ROSAT X-ray observations of nova V1974 Cygni: The rise and fall of the brightest supersoft X-ray source

J. Krautter, H. Ögelman, Sumner Starrfield, R. Wichmann, E. Pfeffermann

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The classical nova V1974 Cygni (1992) was observed by ROSAT on a total of 18 occasions from 1992 April 22 until 1993 December 3. All observations were carried out with the PSPC. Over the observation interval, the count rate rose from 0.03 ± 0.01 counts s-1 to a peak of 76.5 ± 0.17 counts s-1 in summer 1993 and then rapidly declined to a value of 0.22 ± 0.01 counts s-1 on the last observation. Its brightness during the summer of 1993 made it the brightest supersoft source ever observed in X-rays. The initial observations showed only a hard component with a peak around 1 keV. Subsequently, during the X-ray rise, a much softer component appeared that dominated the emitted energy at maximum. It is also this soft component that decayed most rapidly. In the same time interval, it declined by a factor of 350 while the harder component declined by about a factor of 10. The hard component is most likely a signature of the mass loss in the system caused by the interaction between the expanding envelope and density inhomogeneities in the diffuse ejecta. The soft component showed all the characteristics of a supersoft source. In fact, V1974 Cyg could also serve as a paradigm for supersoft sources in general. From blackbody model fits to the measured spectral energy distribution of V1974 Cyg, it is abundantly clear that simple X-ray fits do not give adequate results and that spectral fit parameters obtained from blackbody fits to the supersoft X-rays sources are unreliable and should be used with care. We explain the supersoft component, in terms of the thermonuclear runaway model of the nova outburst, as the signature of the energy emitted by hydrostatic hydrogen burning on the surface of the white dwarf remnant. Our data are best explained by the soft X-rays source being present from near the beginning of the outburst. The initial rise in soft X-rays is, therefore, caused by the clearing of the ejected nebula as it expanded and its density decreased. In this model, the X-ray turnoff is caused by the cessation of nuclear burning on the white dwarf as the accreted hydrogen is exhausted 18 months after the beginning of the out-burst. We used the timescale for the decrease in the X-rays to estimate a mass of ∼10-5 M for the hydrogen-exhausted, remnant envelope on the white dwarf. For the very first time, the X-ray light curve of a classical nova has been observed from the early increase of the X-ray flux through maximum to turnoff.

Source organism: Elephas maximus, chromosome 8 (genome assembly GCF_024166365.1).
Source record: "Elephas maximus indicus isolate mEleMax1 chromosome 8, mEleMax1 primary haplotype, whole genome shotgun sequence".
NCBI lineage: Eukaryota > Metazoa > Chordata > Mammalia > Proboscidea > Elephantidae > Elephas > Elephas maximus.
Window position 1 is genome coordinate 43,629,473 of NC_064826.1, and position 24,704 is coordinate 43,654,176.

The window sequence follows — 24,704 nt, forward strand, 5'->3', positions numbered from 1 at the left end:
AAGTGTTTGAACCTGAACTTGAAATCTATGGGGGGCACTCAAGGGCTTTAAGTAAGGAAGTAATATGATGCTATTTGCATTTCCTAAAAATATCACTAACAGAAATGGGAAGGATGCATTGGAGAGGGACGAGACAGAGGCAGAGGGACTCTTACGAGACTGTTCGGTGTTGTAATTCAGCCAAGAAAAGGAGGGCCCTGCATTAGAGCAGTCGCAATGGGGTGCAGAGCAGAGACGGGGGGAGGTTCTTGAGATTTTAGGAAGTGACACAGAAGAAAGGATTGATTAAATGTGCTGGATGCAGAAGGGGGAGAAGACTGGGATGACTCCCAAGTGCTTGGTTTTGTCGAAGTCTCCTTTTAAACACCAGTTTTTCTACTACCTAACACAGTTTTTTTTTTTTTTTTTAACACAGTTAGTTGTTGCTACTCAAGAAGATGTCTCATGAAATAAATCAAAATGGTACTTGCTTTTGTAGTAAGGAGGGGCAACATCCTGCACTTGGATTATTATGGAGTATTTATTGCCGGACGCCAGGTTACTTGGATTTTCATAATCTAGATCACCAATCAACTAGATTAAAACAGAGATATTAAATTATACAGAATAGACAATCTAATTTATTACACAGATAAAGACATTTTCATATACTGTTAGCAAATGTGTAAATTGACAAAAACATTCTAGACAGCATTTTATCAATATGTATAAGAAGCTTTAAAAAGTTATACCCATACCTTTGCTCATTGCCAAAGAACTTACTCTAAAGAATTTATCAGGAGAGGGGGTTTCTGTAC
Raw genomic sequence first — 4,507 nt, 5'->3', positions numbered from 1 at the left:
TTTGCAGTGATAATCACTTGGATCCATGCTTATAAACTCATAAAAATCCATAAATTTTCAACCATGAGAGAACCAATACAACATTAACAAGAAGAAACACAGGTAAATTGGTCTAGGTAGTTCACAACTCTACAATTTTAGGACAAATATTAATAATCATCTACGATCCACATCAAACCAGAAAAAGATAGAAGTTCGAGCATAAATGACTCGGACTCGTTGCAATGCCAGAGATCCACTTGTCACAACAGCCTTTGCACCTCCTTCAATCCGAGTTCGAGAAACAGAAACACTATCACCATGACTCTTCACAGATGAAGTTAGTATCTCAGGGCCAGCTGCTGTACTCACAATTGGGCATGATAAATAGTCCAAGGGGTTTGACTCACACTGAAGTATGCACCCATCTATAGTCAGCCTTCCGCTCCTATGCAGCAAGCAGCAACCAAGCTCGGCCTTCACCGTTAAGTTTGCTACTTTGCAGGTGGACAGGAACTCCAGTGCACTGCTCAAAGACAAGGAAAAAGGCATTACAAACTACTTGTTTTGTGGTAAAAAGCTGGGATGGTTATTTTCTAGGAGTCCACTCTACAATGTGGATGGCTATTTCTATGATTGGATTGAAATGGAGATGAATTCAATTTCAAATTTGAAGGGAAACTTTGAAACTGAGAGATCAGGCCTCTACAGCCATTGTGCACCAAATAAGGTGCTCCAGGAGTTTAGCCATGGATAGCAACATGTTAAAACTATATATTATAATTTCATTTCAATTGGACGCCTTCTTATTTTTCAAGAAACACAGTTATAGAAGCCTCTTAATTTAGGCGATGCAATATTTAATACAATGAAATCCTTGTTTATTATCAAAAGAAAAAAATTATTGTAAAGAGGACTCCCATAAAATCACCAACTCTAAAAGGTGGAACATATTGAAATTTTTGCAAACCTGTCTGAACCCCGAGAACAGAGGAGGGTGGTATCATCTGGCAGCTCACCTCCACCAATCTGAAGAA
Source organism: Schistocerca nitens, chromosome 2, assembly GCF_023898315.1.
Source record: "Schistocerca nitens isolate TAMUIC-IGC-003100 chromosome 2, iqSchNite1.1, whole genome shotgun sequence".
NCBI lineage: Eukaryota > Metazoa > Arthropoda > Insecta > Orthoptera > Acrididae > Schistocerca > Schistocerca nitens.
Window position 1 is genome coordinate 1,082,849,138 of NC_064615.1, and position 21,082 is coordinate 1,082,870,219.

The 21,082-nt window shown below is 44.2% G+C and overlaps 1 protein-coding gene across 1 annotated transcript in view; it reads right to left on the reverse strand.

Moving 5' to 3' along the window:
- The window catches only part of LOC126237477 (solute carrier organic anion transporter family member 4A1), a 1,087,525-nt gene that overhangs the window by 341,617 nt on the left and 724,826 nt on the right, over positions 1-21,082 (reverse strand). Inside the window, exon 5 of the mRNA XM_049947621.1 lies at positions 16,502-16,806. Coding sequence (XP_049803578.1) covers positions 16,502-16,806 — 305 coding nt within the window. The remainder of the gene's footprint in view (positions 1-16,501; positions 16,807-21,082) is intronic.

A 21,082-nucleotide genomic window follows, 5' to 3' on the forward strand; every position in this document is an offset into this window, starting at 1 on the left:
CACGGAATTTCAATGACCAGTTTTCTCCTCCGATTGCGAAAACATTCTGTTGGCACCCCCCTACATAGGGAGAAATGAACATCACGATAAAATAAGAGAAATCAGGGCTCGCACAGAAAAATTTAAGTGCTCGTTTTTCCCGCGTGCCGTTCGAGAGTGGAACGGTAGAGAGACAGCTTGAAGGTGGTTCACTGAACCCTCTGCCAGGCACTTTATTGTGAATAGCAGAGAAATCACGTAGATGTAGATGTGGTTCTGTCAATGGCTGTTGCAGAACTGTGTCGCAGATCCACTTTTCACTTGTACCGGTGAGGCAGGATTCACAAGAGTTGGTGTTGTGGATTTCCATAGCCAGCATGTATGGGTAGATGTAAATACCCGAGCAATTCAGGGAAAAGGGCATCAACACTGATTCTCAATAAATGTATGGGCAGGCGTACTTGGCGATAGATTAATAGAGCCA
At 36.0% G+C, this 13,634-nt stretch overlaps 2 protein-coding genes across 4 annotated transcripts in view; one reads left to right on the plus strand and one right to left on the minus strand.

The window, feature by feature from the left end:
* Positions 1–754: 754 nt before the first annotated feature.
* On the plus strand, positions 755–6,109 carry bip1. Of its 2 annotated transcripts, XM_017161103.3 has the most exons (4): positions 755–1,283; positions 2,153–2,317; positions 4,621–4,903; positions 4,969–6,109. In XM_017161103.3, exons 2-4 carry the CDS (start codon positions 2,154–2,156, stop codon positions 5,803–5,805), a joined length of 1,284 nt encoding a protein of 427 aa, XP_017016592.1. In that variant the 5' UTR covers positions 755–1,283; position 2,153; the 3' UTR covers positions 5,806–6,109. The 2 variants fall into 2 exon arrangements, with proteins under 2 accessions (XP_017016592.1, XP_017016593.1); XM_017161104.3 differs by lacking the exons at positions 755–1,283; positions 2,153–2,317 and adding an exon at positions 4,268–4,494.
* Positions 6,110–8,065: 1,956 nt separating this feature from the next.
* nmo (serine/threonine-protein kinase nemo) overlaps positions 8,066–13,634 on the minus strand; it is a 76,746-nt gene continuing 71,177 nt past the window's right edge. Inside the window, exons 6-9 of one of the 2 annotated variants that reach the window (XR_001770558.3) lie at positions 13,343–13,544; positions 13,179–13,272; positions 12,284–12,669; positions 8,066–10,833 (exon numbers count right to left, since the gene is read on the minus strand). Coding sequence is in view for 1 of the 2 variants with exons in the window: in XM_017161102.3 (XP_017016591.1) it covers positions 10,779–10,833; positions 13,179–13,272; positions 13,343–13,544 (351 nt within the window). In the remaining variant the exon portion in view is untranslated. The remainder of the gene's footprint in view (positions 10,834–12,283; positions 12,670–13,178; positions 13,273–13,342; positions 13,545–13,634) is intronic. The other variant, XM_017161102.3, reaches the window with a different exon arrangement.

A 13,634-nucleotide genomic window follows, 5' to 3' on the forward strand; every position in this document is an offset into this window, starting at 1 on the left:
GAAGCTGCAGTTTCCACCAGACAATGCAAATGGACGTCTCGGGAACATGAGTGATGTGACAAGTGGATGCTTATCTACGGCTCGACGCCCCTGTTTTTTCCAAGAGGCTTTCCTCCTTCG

Original languageEnglish (US)
Pages (from-to)788-797
Number of pages10
JournalAstrophysical Journal
Issue number2 PART I
StatePublished - 1996


  • Novae, cataclysmic variables
  • Radiation mechanisms: thermal
  • Stars: individual (Nova V1974 Cygni)
  • X-rays: stars

ASJC Scopus subject areas

  • Astronomy and Astrophysics
  • Space and Planetary Science


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